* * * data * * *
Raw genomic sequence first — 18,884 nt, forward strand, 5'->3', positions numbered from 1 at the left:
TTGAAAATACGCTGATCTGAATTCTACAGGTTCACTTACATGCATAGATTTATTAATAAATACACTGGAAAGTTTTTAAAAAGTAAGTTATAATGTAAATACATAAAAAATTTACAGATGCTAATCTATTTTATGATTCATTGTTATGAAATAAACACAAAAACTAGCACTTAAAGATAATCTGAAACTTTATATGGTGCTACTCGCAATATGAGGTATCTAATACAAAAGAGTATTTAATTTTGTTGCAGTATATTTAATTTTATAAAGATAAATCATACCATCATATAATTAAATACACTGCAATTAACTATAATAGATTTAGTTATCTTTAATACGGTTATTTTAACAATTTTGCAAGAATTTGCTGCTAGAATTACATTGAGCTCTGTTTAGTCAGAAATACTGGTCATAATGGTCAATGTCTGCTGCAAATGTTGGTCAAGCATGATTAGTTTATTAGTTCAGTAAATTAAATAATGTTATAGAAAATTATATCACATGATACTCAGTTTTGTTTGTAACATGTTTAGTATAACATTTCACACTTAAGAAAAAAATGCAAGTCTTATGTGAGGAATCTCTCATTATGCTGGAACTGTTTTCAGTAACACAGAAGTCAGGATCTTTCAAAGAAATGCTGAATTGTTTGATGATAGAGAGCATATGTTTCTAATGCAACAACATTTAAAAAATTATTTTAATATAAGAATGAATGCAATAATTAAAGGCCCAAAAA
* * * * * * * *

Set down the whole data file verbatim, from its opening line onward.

Raw genomic sequence first — 18,884 nt, forward strand, 5'->3', positions numbered from 1 at the left:
TTGAAAATACGCTGATCTGAATTCTACAGGTTCACTTACATGCATAGATTTATTAATAAATACACTGGAAAGTTTTTAAAAAGTAAGTTATAATGTAAATACATAAAAAATTTACAGATGCTAATCTATTTTATGATTCATTGTTATGAAATAAACACAAAAACTAGCACTTAAAGATAATCTGAAACTTTATATGGTGCTACTCGCAATATGAGGTATCTAATACAAAAGAGTATTTAATTTTGTTGCAGTATATTTAATTTTATAAAGATAAATCATACCATCATATAATTAAATACACTGCAATTAACTATAATAGATTTAGTTATCTTTAATACGGTTATTTTAACAATTTTGCAAGAATTTGCTGCTAGAATTACATTGAGCTCTGTTTAGTCAGAAATACTGGTCATAATGGTCAATGTCTGCTGCAAATGTTGGTCAAGCATGATTAGTTTATTAGTTCAGTAAATTAAATAATGTTATAGAAAATTATATCACATGATACTCAGTTTTGTTTGTAACATGTTTAGTATAACATTTCACACTTAAGAAAAAAATGCAAGTCTTATGTGAGGAATCTCTCATTATGCTGGAACTGTTTTCAGTAACACAGAAGTCAGGATCTTTCAAAGAAATGCTGAATTGTTTGATGATAGAGAGCATATGTTTCTAATGCAACAACATTTAAAAAATTATTTTAATATAAGAATGAATGCAATAATTAAAGGCCCAAAAA